One of the objectives of The Global Strategy of our Department of Health and Human Services is to advance health diplomacy. The increasing interconnectedness of our world requires that we at CGH, NCI engage in science diplomacy to fulfill our mission. Latin American countries and the US are coming together around a common interest through scientific collaboration: This collaborative regional approach around cancer control in the Americas is an important step towards the goal of improving cancer outcomes in the region.
Tata Memorial Center (TMC) is among India’s leading institutions for cancer research and treatment.
Since the NCI Center for Global Health (CGH) was established in 2011, it has partnered with TMC in several activities. These include workshops in clinical trials research design, training in molecular epidemiology and biostatistics, a workshop in scientific communication, and training of journalists on cancer research in the media. CGH has also provided support to scientists from TMC to visit NCI and work with NCI intramural scientists on data analysis and manuscript preparation. Further, NCI CGH works closely with the Center for Epidemiology at TMC to plan and coordinate activities related to epidemiological research in India, as well as partner in activities involving cancer registries. These partnerships are a valuable opportunity for NCI and TMC to leverage their respective expertise and research planning ideas for the benefit of cancer control in India.
We celebrate World Cancer Day every year on February 4th. This year the theme “We can. I can.” invites us to think not only about how we can work with one another to reduce the global burden of cancer, but how we as individuals can make a difference. Every day the staff at CGH work to establish and build upon programs that are aimed at improving the lives of people affected by cancer.
CGH works in tandem with partners from around the globe to advance cancer research, strengthen cancer control efforts, and build capacity through training. It is the staff, however, who has dedicated long hours and extraordinarily hard work that has brought about CGH’s success in these programs. Today we celebrate World Cancer Day with a handful of commemorative Events, but it is important that we keep the up the momentum and recognize that We Can make World Cancer Day every day.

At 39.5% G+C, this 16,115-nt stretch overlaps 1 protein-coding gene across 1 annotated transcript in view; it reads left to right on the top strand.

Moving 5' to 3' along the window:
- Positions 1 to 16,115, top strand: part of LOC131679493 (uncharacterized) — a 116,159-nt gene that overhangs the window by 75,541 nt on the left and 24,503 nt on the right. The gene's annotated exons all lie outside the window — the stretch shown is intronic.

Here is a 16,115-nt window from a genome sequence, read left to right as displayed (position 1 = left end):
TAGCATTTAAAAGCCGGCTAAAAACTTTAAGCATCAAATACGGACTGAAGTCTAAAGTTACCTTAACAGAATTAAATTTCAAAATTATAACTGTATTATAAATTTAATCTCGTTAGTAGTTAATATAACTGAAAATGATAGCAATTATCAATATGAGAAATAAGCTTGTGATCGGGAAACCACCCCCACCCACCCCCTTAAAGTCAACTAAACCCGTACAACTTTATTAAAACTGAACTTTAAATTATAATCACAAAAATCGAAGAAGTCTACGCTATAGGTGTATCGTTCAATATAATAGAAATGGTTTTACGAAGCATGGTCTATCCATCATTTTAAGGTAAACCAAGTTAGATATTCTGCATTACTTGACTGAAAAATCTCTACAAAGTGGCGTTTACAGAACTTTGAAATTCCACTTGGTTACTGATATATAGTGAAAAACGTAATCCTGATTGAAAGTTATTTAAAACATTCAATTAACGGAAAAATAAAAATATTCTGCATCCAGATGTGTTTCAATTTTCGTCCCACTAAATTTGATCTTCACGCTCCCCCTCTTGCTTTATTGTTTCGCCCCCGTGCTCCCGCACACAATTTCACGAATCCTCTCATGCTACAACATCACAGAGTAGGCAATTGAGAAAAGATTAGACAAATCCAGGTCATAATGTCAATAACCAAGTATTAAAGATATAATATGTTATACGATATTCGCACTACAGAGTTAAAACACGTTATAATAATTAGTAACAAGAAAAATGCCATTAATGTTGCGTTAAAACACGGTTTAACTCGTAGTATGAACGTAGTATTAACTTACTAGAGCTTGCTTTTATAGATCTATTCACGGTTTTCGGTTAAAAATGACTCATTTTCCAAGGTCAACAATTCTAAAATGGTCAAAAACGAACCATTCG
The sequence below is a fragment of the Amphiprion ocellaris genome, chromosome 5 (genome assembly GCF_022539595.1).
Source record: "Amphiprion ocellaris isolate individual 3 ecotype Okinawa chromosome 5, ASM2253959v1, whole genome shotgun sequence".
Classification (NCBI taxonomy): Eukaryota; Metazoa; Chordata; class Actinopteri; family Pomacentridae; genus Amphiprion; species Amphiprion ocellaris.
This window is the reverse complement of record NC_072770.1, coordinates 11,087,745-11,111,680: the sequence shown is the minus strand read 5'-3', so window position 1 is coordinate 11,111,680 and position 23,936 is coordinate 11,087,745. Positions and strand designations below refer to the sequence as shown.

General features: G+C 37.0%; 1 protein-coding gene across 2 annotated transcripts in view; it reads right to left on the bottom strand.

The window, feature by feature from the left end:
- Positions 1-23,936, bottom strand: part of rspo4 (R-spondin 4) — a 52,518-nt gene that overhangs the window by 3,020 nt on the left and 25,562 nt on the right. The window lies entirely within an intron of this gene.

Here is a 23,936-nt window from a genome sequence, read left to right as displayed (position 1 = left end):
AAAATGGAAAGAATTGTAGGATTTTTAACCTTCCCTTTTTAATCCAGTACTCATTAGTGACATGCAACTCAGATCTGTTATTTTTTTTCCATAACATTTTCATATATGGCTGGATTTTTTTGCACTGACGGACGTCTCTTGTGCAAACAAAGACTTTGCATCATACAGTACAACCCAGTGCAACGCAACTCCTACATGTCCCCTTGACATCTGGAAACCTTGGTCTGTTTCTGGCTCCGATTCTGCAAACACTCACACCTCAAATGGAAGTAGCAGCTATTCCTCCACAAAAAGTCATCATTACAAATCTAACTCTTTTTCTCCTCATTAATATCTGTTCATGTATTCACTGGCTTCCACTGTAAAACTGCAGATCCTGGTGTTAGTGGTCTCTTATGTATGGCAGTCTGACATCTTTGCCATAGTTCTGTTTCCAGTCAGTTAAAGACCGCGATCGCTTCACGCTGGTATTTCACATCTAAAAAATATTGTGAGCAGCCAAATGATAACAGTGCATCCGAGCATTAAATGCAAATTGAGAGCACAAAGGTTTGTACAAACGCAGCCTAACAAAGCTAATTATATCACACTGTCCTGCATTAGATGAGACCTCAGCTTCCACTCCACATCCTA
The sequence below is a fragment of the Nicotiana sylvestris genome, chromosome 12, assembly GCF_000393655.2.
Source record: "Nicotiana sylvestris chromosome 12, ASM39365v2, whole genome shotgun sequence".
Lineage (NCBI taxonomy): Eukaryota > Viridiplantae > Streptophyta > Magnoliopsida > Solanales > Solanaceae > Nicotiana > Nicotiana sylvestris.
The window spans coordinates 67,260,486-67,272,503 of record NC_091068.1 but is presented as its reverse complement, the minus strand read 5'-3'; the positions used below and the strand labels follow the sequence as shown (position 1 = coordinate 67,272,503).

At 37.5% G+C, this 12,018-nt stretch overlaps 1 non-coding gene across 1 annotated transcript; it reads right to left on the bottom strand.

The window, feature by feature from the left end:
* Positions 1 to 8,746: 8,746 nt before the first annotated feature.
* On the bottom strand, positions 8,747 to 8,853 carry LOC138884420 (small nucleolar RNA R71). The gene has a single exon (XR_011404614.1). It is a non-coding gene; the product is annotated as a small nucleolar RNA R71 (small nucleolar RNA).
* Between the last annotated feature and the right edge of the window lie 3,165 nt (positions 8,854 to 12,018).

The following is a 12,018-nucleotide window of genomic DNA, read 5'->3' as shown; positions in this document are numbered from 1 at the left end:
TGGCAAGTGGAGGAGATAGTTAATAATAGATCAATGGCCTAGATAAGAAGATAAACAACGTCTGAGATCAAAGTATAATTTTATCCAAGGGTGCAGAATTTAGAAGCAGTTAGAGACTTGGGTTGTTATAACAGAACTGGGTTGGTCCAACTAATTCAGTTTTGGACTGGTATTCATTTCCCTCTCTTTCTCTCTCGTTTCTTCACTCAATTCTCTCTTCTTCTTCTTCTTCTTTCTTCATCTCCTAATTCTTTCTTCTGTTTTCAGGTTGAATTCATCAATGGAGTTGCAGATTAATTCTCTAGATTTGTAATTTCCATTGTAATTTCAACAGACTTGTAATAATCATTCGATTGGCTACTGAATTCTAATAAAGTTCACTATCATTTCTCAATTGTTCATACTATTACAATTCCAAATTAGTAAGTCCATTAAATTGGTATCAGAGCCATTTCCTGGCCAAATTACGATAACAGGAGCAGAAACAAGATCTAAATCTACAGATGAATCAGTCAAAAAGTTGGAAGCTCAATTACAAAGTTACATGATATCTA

Cervical cancer, the fourth most common cancer in women worldwide, is the leading cause of cancer mortality among women aged 15-44, in the Republic of Botswana. In 2012, the incidence of cervical cancer in Botswana was 29.0 cases of every 100,000 women, with a mortality rate of 23.1 of every 100,000 women.
As a catalyst for reducing the global cancer burden through coordination, collaboration, and communication with a diverse range of international stakeholders, National Cancer Institute’s Center for Global Health supports global activities to advance global cancer research, build expertise, and leverage resources across nations to address the challenges of cancer and reduce cancer deaths worldwide. Towards these aims, NCI has partnered with Pink Ribbon Red Ribbon, a global organization founded on public-private partnerships dedicated to saving women’s lives by advancing prevention, screening, and treatment for breast and cervical cancer in sub-Saharan Africa and Latin America.
I recently had the pleasure of returning to Vietnam for a little over a week. The focus of this trip was my attendance and presentation at the 9th US-Vietnam Joint Committee Meeting on Science and Technology Cooperation (JCM), held in Ho Chi Minh City by the Ministry of Science and Technology, and at a national cancer stakeholder meeting in Hanoi, held by the Ministry of Health. I also had the pleasure of reconnecting with several dear colleagues, and planning future collaborations at side meetings in both cities.
At the JCM I participated on the Health Working Group, representing the US National Cancer Institute (NCI). The discussion was vigorous and the Vietnamese delegation was very much interested and invested in each of the topics we raised. The meeting presented us with high-level buy-in for upcoming programs and meetings. I gave two brief talks - one on cancer control/research and another on tobacco. Other presenters discussed collaboration on the Global Health Security Agenda, non-communicable diseases writ large, coastal medicine, and global health diplomacy.
If a tree falls in the woods and no hears it, did it really happen? Rather, in India, if a peacock spreads its feathers and no one is around to see it, is its beauty lost on the world? These colloquial sayings deeply resonate with participants of NCI’s most recent Cancer Research in the Media: International Workshop for Scientific Journalism (CRiM), held last month in India. A partnership of the NCI Office of Communications and Public Liaison (OCPL) and NCI Center for Global Health (CGH), CRiM is designed to educate reporters on accurate interpretation and reporting of scientific research. In response to needs and challenges raised by research organizations and journalists from select countries, CRiM bridges the gap between the scientific community and the public through educational workshops aimed at improving evidence-based scientific journalism.
In mid-October, CGH and OCPL hosted CRiM workshops in New Delhi and Mumbai, India, in collaboration with the Institute of Cytology and Prevention Oncology and the Public Health Foundation of India, and Tata Memorial Centre, respectively. CRiM convened journalists from a variety of media outlets in these regions, including the Hindustan Times; the Times of India; and the Indian Science Journal, with experts in air pollution, cervical cancer and HPV, clinical trials, and tobacco control. The workshops offered a unique, two-day opportunity for journalists and researchers to engage in discussions on barriers to effectively and accurately communicating health and scientific information to the public, and solutions for breaking down those barriers.